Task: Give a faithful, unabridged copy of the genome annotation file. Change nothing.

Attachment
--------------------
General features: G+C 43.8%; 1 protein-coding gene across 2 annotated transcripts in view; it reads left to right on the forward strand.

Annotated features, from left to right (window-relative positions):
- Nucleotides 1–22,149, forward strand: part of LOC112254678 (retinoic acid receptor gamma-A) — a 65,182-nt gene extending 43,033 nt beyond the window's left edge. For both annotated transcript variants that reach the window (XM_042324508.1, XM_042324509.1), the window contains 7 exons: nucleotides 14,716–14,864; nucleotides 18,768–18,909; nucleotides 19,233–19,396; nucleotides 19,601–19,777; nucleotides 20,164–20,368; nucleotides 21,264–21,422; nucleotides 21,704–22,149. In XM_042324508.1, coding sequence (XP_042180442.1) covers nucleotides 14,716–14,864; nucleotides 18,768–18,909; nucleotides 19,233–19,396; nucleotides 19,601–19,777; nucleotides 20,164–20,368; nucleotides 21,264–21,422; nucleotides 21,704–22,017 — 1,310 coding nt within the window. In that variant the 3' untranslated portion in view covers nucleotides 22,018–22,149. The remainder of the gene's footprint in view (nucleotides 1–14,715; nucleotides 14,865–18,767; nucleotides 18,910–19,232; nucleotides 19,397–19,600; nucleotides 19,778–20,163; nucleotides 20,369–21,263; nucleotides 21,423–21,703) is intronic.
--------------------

General features: G+C 43.8%; 1 protein-coding gene across 2 annotated transcripts in view; it reads left to right on the forward strand.

Annotated features, from left to right (window-relative positions):
- Nucleotides 1–22,149, forward strand: part of LOC112254678 (retinoic acid receptor gamma-A) — a 65,182-nt gene extending 43,033 nt beyond the window's left edge. For both annotated transcript variants that reach the window (XM_042324508.1, XM_042324509.1), the window contains 7 exons: nucleotides 14,716–14,864; nucleotides 18,768–18,909; nucleotides 19,233–19,396; nucleotides 19,601–19,777; nucleotides 20,164–20,368; nucleotides 21,264–21,422; nucleotides 21,704–22,149. In XM_042324508.1, coding sequence (XP_042180442.1) covers nucleotides 14,716–14,864; nucleotides 18,768–18,909; nucleotides 19,233–19,396; nucleotides 19,601–19,777; nucleotides 20,164–20,368; nucleotides 21,264–21,422; nucleotides 21,704–22,017 — 1,310 coding nt within the window. In that variant the 3' untranslated portion in view covers nucleotides 22,018–22,149. The remainder of the gene's footprint in view (nucleotides 1–14,715; nucleotides 14,865–18,767; nucleotides 18,910–19,232; nucleotides 19,397–19,600; nucleotides 19,778–20,163; nucleotides 20,369–21,263; nucleotides 21,423–21,703) is intronic.